This piece by Eric Margolis: “a columnist, author and a veteran of many conflicts in the Middle East. Margolis recently was featured in a special appearance on Britain’s Sky News TV as “the man who got it right” in his predictions about the dangerous risks and entanglements the US would face in Iraq. His latest book is American Raj: Liberation or Domination?: Resolving the Conflict Between the West and the Muslim World.”

What’s going on in Saudi Arabia? Over 200 bigwigs detained and billions of ‘illegal profits’ of some $800 billion confiscated.

The kingdom is in an uproar. The Saudi regime of King Salman and his ambitious 32-year old son, Crown Prince Mohammed bin Salman, claim it was all part of an ‘anti-corruption’ drive that has Washington’s full backing.

Utter nonsense.  I’ve done business in Saudi Arabia since 1976 and can attest that the entire kingdom, with its thousands of pampered princes and princesses, is one vast swamp of corruption. In Saudi, the entire nation and its vast oil revenues are considered property of the extended Saudi royal family and its hangers-on. A giant piggy bank.


What a trio!!

More mysteries arose this tumultuous week. One of Saudi’s most influential princes, Mansour bin Muqrin, died in a mysterious crash of his helicopter, an ‘accident’ that has the smell of sabotage. Another key prince, Miteb, was ousted. He was commander of the famed ‘White Guard,’ the Saudi Bedouin tribal army designed to protect the monarchy and a former contender for the throne. Meanwhile, three or four other Saudi princes were reportedly kidnapped from Europe and sent home, leading to rumors that Saudi’s new ally, Israel, was involved.

But behind all this lies the stalemated Saudi war against wretched Yemen, the Arab world’s poorest, most backwards nation. Saudi Arabia has been heavily bombing Yemen for over a year, using U.S.-supplied warplanes, munitions, including cluster bombs and white phosphorus, and U.S. Air Force management.  A Saudi blockade of Yemen, aided by the U.S., has caused mass starvation and epidemics such as cholera.

uk sells bombs to saudsWhen I first explored Yemen, in the mid 1970s, it was just creeping out of the 12th century AD.  Today, it’s been bombed back into the 6th Century.

In spite of spending over $200 million daily (not including payoffs to ‘coalition’ members like Egypt) the Saudis are stuck in a stalemated conflict against Yemen’s Shia Houthi people.  The US and Britain are cheerfully selling bombs and weapons to the Saudis. President Donald Trump has been lauding the destruction of Yemen because he mistakenly believes Iran is the mainstay of the anti-Saudi resistance.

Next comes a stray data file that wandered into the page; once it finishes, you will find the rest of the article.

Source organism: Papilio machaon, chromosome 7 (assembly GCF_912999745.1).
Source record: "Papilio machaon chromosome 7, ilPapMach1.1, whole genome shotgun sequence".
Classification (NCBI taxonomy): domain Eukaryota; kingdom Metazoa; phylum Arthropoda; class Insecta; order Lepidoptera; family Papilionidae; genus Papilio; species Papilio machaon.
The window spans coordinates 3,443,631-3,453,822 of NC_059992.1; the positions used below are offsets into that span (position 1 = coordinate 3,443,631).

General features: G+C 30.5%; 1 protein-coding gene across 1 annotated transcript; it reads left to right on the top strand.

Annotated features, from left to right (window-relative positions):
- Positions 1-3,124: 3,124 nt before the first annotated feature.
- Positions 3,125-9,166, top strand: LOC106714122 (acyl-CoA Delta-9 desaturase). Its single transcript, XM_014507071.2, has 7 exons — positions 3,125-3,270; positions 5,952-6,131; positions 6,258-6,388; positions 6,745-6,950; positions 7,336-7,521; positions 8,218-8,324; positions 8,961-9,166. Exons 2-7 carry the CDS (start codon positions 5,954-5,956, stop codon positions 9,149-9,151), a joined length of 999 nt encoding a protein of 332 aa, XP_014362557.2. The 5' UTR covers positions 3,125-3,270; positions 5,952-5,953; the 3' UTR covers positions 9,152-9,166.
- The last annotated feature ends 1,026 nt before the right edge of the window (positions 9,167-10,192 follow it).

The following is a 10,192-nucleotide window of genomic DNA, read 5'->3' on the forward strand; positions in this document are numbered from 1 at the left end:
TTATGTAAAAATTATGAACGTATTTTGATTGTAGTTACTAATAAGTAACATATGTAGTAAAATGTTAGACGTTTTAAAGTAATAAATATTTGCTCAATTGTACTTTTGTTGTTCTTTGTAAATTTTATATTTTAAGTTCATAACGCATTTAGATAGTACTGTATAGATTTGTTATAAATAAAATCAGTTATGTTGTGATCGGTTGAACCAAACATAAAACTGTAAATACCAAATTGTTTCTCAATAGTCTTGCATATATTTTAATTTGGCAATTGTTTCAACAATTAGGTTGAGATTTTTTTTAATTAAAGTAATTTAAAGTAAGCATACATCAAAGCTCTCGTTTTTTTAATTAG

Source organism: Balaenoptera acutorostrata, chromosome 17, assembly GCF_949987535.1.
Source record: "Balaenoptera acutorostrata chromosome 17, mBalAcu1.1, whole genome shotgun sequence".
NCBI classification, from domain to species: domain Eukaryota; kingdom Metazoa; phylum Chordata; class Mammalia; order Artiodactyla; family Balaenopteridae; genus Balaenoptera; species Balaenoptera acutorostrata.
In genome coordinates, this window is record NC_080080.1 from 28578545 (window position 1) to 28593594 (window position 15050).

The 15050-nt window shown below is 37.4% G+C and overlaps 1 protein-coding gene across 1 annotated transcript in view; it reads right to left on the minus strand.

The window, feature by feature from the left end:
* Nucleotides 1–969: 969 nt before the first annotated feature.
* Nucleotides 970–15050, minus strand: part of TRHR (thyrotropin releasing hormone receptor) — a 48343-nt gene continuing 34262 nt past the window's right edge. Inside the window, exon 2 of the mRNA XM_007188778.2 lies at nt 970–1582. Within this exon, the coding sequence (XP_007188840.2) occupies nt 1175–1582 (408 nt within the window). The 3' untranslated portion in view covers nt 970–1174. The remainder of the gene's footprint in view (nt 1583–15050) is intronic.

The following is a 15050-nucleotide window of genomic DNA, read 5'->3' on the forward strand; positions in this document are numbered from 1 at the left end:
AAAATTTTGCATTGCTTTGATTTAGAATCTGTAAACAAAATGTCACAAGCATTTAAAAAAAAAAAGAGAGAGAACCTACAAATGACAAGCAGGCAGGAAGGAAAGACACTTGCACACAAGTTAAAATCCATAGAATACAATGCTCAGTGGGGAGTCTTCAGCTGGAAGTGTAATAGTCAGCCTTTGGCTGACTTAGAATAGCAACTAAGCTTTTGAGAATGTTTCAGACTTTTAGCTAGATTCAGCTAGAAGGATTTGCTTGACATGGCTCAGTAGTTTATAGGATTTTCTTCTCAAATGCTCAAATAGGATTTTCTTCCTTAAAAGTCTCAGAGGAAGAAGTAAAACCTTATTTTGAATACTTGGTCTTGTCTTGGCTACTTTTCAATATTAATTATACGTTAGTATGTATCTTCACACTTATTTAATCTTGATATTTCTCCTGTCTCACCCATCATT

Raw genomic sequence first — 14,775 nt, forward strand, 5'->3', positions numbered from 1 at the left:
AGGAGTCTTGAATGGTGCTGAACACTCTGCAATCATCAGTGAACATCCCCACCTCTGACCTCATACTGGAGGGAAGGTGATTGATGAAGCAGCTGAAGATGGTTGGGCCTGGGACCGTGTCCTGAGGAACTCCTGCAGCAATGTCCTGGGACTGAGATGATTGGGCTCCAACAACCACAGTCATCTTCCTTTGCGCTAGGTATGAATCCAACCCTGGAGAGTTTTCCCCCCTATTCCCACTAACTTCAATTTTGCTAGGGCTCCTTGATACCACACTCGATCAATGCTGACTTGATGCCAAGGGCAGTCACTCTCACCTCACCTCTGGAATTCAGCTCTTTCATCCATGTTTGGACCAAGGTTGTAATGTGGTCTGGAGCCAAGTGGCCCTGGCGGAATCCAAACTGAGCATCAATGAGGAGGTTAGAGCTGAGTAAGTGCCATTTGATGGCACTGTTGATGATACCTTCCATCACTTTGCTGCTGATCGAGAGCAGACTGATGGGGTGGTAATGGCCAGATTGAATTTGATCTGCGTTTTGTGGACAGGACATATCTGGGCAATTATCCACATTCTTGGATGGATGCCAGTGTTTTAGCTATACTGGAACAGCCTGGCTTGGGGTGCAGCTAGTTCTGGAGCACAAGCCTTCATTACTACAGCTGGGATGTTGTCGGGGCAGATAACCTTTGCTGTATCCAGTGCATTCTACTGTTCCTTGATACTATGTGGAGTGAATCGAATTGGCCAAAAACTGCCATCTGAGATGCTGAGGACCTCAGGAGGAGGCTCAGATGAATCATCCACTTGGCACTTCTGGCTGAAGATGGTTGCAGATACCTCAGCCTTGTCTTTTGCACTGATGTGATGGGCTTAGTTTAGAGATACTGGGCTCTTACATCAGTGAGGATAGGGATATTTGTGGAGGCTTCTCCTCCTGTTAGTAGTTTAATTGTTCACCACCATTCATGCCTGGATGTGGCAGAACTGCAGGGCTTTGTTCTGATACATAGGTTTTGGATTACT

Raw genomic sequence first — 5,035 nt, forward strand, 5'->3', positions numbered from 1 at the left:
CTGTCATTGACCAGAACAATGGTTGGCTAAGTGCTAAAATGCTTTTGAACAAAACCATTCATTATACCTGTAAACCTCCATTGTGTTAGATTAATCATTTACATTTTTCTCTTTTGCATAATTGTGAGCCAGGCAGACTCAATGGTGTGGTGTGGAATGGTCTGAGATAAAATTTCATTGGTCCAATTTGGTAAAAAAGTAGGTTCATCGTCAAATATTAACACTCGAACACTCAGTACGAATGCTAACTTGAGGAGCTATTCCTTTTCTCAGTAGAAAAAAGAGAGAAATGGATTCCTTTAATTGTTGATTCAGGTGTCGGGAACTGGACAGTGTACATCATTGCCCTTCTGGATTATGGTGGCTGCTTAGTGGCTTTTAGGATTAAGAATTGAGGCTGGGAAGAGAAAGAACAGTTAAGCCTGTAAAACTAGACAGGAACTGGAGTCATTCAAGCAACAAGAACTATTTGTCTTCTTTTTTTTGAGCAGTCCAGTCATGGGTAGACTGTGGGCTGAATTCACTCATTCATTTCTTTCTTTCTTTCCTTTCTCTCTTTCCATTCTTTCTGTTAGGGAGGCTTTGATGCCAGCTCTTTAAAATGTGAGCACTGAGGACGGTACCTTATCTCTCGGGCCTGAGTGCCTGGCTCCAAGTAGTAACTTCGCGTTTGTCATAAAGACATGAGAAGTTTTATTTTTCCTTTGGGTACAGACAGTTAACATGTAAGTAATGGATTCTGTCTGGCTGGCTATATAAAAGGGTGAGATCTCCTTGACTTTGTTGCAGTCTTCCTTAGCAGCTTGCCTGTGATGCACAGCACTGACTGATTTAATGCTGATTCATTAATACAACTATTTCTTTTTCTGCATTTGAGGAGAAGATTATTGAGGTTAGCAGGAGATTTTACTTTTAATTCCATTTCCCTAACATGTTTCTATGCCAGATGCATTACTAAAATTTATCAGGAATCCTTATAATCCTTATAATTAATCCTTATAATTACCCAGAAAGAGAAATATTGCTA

Yemen is a horrible human rights disaster and scene of widespread war crimes.

Read more . . .

Saudi royals holidaying in Turkey


So why do you need 30 bicycles?

According to our local newspaper, Saudi Arabian Prince El Velid bin Tallal is currently holidaying in Bodrum with his wife and daughters. He has been spotted cycling around the streets near his hotel of accompanied by several large bodyguards.

The royals are staying in a luxury hotel in the Göltürkbükü area much loved by local glitterati and the paparazzi who make a living photographing and writing about them. Prince El Velid is not the richest guy in the world, but with a wealth estimated at $32 billion, he’s definitely up there with the big guns. He and his family and carers arrived at Bodrum Milas Airport on the royal Boeing 747where their 300 suitcases and 30 bicycles took several hours to unload.


The prince’s private jet and holiday luggage

It seems a bay near their hotel has been closed of for their exclusive use, where they can swim, sunbathe and anchor their 87-metre yacht Kingdom KR5. In case the hotel’s facilities are not up to expected standards, the yacht apparently has a swimming pool of its own.

Who knows – maybe we’ll bump into them at our next concert.


The Kingdom KR5

The longest occupation – the US wars in the Middle East

I’m reblogging this because you need to read it:

DONALD TRUMP’S SPEECH to the regional potentates and dictators assembled for the occasion in Riyadh, Saudi Arabia was generally acclaimed as eminently presidential, and rightly so. That is to say, it was firmly in the tradition of U.S. presidential addresses on Middle East policy: utterly cynical, dripping with deceit, and above all, irreversibly tied to the United States’ leading role as the chief arms merchant to some of the world’s most brutal regimes.